Home >News >India >Tata Motors’ India business holds no equity value: CLSA report

MUMBAI: Tata Motors, a homegrown vehicle manufacturing giant, has no equity value due to rising net debt levels, covid-19-related disruptions delaying the much-needed deleverage cycle and no hope of recovery in the commercial and passenger vehicle segments, according to a report by brokerage firm, CLSA.

CLSA said, “we assign zero equity value to (Tata Motors’) India business." This comes at a time when auto industry experts estimate that the covid-19-led disruptions will lead to a fall of up to 40% in volumes in case of a flat GDP growth this fiscal.

Tata Motors’ luxury car unit, Jaguar Land Rover (JLR), is the only driver of the company's valuation, the report said.

Revenues from JLR contributed to 79% of Tata Motors’ consolidated turnover for the first three quarters of FY20, the company financials showed. Tata Motors is yet to report its results for the March quarter of the last fiscal.

While the pandemic that originated in China had put brakes on JLR’s turnaround plan, Mint last month reported that the British carmaker’s Chinese joint venture, Chery Jaguar Land Rover Automotive Company Ltd (CJLR), has already resumed 75% of its budgeted production.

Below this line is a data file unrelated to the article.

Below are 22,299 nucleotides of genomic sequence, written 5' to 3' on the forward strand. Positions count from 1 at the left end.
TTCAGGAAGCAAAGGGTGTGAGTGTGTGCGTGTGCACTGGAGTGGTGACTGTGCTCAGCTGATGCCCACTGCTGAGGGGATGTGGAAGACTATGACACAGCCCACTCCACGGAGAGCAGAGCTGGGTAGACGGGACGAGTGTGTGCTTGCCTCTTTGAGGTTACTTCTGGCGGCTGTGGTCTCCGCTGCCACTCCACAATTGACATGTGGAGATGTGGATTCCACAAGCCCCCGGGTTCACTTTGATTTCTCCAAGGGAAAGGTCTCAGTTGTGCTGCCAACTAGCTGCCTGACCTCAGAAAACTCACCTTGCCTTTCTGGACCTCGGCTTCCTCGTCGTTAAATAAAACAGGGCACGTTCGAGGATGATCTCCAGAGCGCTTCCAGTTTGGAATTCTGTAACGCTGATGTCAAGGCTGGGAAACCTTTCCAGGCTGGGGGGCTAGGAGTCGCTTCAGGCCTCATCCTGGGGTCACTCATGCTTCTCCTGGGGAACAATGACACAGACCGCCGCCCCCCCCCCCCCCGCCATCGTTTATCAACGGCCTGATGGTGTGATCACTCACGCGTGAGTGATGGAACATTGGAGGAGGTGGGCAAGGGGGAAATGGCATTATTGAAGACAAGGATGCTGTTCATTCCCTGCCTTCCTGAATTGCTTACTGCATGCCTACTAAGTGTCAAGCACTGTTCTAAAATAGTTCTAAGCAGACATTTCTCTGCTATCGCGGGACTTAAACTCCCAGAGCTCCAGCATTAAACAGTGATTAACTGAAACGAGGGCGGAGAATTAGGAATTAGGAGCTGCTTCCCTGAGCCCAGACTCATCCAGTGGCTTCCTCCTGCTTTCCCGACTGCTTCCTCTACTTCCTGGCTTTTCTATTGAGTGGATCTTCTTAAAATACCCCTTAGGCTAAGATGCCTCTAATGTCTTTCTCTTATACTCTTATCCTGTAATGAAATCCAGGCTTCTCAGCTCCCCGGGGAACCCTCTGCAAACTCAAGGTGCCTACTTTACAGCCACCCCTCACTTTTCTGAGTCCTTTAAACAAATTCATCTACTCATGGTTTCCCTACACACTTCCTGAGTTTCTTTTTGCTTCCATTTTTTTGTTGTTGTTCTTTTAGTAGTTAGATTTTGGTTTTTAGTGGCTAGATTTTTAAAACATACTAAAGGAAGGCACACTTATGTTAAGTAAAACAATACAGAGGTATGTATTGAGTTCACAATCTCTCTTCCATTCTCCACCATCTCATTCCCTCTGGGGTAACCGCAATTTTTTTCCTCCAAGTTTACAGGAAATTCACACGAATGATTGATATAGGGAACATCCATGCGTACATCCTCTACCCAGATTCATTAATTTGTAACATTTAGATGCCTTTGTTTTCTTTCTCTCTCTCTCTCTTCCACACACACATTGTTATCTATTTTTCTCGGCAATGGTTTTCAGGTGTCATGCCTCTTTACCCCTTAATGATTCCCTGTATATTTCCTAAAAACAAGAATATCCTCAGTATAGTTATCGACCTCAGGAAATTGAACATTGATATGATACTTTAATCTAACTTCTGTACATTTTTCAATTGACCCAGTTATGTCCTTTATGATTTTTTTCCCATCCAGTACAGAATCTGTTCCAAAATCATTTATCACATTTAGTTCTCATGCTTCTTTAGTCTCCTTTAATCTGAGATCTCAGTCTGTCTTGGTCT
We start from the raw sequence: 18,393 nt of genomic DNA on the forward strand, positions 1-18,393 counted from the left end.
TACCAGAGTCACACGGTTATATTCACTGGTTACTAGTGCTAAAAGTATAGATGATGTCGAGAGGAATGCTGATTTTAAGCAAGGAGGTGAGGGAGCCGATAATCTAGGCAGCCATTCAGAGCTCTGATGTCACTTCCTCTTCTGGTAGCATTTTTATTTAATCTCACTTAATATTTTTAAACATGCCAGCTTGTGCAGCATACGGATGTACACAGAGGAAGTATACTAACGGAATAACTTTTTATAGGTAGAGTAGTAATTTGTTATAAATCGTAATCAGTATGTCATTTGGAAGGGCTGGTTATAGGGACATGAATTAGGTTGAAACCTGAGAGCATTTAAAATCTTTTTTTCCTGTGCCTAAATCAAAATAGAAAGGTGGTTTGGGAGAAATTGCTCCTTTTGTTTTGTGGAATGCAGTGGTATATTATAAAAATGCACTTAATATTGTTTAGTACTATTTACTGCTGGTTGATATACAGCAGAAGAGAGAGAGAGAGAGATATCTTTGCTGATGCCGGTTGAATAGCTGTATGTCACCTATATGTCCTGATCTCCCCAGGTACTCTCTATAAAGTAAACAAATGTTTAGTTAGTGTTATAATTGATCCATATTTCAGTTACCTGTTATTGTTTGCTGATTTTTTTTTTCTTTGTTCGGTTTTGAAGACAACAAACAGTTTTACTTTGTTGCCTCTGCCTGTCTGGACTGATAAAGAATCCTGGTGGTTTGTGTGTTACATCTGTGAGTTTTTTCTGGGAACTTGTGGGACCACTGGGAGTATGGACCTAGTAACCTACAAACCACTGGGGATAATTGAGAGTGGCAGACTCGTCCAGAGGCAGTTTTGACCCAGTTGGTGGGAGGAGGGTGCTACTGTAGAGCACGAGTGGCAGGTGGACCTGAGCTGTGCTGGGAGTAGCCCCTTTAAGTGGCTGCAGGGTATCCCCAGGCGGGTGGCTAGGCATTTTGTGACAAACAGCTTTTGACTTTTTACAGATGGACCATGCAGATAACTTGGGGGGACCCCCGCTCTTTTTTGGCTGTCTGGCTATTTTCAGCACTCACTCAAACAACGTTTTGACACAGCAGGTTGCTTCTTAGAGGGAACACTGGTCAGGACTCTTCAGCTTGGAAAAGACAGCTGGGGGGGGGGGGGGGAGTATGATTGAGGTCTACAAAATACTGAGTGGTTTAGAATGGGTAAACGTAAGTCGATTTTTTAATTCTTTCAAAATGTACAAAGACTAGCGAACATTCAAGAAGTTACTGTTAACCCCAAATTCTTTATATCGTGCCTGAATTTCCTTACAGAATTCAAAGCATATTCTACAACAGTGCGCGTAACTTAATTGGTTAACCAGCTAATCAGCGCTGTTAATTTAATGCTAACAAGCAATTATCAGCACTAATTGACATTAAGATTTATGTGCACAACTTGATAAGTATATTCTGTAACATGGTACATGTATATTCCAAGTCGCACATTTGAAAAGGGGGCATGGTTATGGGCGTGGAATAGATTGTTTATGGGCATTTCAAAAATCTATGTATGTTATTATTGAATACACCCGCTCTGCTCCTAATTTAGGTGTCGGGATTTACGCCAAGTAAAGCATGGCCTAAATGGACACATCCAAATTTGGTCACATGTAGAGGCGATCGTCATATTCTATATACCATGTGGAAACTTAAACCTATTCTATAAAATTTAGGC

CJLR’s June quarter production plans are now similar to that of last year’s, which is a relief for Tata Motors.

Meanwhile, India business continues to be the pain point on its balance sheet. The country’s largest commercial vehicle (CV) maker had reported a 32% year-on-year (yoy) decline in domestic CV sales in FY20, as against the industry loss of 29% yoy. In the passenger vehicle (PV) segment, the company posted a yoy decline of over 40%, against the industry fall of 18% yoy last fiscal.

Sharp decline in the company’s CV volumes last fiscal had offset gains from JLR recovery, Mint reported in January.

PB Balaji, group chief financial officer (CFO) at Tata Motors, told Mint earlier this year that the company had delivered positive free cash flow (FCF) of 2,400 crore for the quarter ended December 2019 in the domestic business by correcting inventory and tightly monitoring its working capital.

However, the CLSA report projects that the company’s overall net debt would expand from 284 billion in FY19 to 681 billion in FY22. “We believe future equity infusions are also likely to be utilised for loss funding, and hence, we do not attribute any equity value to its India business," the brokerage said.

Nevertheless, CLSA forecasts that JLR and India CV business would recover in FY2022 with PV business continuing to be a drag.

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